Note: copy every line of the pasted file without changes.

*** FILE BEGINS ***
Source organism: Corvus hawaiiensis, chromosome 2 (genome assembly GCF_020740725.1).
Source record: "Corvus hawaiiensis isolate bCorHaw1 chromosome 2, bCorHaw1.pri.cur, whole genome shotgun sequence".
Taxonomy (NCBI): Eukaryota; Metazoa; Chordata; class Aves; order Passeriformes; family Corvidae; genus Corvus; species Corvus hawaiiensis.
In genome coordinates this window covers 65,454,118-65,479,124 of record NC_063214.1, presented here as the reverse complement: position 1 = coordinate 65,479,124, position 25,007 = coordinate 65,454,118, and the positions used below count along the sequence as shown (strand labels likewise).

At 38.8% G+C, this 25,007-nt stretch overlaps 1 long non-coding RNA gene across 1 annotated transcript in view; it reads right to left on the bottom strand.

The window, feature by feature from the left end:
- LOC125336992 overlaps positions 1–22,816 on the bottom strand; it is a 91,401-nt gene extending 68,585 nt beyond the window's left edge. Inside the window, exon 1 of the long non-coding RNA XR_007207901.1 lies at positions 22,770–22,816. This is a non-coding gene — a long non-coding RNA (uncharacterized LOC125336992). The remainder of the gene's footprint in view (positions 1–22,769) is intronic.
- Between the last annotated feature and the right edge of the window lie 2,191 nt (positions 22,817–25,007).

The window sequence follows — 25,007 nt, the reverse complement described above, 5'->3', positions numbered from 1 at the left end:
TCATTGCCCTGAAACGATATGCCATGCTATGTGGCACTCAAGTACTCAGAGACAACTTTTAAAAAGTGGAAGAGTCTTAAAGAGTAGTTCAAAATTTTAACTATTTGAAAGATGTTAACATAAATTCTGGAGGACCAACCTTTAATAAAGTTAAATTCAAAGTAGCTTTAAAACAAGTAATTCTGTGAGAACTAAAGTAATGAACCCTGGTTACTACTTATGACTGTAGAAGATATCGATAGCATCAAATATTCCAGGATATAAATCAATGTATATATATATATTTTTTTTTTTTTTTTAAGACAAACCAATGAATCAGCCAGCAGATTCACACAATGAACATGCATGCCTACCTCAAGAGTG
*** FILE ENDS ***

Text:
Source organism: Corvus hawaiiensis, chromosome 2 (genome assembly GCF_020740725.1).
Source record: "Corvus hawaiiensis isolate bCorHaw1 chromosome 2, bCorHaw1.pri.cur, whole genome shotgun sequence".
Taxonomy (NCBI): Eukaryota; Metazoa; Chordata; class Aves; order Passeriformes; family Corvidae; genus Corvus; species Corvus hawaiiensis.
In genome coordinates this window covers 65,454,118-65,479,124 of record NC_063214.1, presented here as the reverse complement: position 1 = coordinate 65,479,124, position 25,007 = coordinate 65,454,118, and the positions used below count along the sequence as shown (strand labels likewise).

At 38.8% G+C, this 25,007-nt stretch overlaps 1 long non-coding RNA gene across 1 annotated transcript in view; it reads right to left on the bottom strand.

The window, feature by feature from the left end:
- LOC125336992 overlaps positions 1–22,816 on the bottom strand; it is a 91,401-nt gene extending 68,585 nt beyond the window's left edge. Inside the window, exon 1 of the long non-coding RNA XR_007207901.1 lies at positions 22,770–22,816. This is a non-coding gene — a long non-coding RNA (uncharacterized LOC125336992). The remainder of the gene's footprint in view (positions 1–22,769) is intronic.
- Between the last annotated feature and the right edge of the window lie 2,191 nt (positions 22,817–25,007).

The window sequence follows — 25,007 nt, the reverse complement described above, 5'->3', positions numbered from 1 at the left end:
TCATTGCCCTGAAACGATATGCCATGCTATGTGGCACTCAAGTACTCAGAGACAACTTTTAAAAAGTGGAAGAGTCTTAAAGAGTAGTTCAAAATTTTAACTATTTGAAAGATGTTAACATAAATTCTGGAGGACCAACCTTTAATAAAGTTAAATTCAAAGTAGCTTTAAAACAAGTAATTCTGTGAGAACTAAAGTAATGAACCCTGGTTACTACTTATGACTGTAGAAGATATCGATAGCATCAAATATTCCAGGATATAAATCAATGTATATATATATATTTTTTTTTTTTTTTTAAGACAAACCAATGAATCAGCCAGCAGATTCACACAATGAACATGCATGCCTACCTCAAGAGTG